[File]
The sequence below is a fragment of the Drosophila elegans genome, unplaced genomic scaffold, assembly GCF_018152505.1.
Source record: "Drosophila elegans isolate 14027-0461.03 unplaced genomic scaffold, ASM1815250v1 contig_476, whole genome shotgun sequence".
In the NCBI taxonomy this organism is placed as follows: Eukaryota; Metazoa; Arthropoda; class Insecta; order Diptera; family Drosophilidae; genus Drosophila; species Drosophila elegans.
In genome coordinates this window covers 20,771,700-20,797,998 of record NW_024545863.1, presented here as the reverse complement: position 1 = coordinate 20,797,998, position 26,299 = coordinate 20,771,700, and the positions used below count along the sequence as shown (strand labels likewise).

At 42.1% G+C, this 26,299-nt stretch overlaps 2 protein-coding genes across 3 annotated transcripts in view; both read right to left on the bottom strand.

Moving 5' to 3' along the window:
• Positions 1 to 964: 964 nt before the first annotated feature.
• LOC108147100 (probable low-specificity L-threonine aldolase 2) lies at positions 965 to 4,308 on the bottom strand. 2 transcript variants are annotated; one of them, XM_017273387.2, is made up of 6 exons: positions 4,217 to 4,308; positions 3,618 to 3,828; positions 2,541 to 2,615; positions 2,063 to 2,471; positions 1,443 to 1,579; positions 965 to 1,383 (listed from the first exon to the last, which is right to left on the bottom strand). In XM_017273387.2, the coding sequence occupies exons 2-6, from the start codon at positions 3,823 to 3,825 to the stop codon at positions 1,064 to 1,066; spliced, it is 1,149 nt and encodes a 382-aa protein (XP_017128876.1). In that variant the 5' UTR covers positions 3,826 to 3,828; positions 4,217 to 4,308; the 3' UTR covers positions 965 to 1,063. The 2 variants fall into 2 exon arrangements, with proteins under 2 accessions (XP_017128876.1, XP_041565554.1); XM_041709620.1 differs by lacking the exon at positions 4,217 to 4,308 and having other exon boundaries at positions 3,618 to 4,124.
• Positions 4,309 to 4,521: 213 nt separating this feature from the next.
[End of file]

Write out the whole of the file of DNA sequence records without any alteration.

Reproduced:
The sequence below is a fragment of the Drosophila elegans genome, unplaced genomic scaffold, assembly GCF_018152505.1.
Source record: "Drosophila elegans isolate 14027-0461.03 unplaced genomic scaffold, ASM1815250v1 contig_476, whole genome shotgun sequence".
In the NCBI taxonomy this organism is placed as follows: Eukaryota; Metazoa; Arthropoda; class Insecta; order Diptera; family Drosophilidae; genus Drosophila; species Drosophila elegans.
In genome coordinates this window covers 20,771,700-20,797,998 of record NW_024545863.1, presented here as the reverse complement: position 1 = coordinate 20,797,998, position 26,299 = coordinate 20,771,700, and the positions used below count along the sequence as shown (strand labels likewise).

At 42.1% G+C, this 26,299-nt stretch overlaps 2 protein-coding genes across 3 annotated transcripts in view; both read right to left on the bottom strand.

Moving 5' to 3' along the window:
• Positions 1 to 964: 964 nt before the first annotated feature.
• LOC108147100 (probable low-specificity L-threonine aldolase 2) lies at positions 965 to 4,308 on the bottom strand. 2 transcript variants are annotated; one of them, XM_017273387.2, is made up of 6 exons: positions 4,217 to 4,308; positions 3,618 to 3,828; positions 2,541 to 2,615; positions 2,063 to 2,471; positions 1,443 to 1,579; positions 965 to 1,383 (listed from the first exon to the last, which is right to left on the bottom strand). In XM_017273387.2, the coding sequence occupies exons 2-6, from the start codon at positions 3,823 to 3,825 to the stop codon at positions 1,064 to 1,066; spliced, it is 1,149 nt and encodes a 382-aa protein (XP_017128876.1). In that variant the 5' UTR covers positions 3,826 to 3,828; positions 4,217 to 4,308; the 3' UTR covers positions 965 to 1,063. The 2 variants fall into 2 exon arrangements, with proteins under 2 accessions (XP_017128876.1, XP_041565554.1); XM_041709620.1 differs by lacking the exon at positions 4,217 to 4,308 and having other exon boundaries at positions 3,618 to 4,124.
• Positions 4,309 to 4,521: 213 nt separating this feature from the next.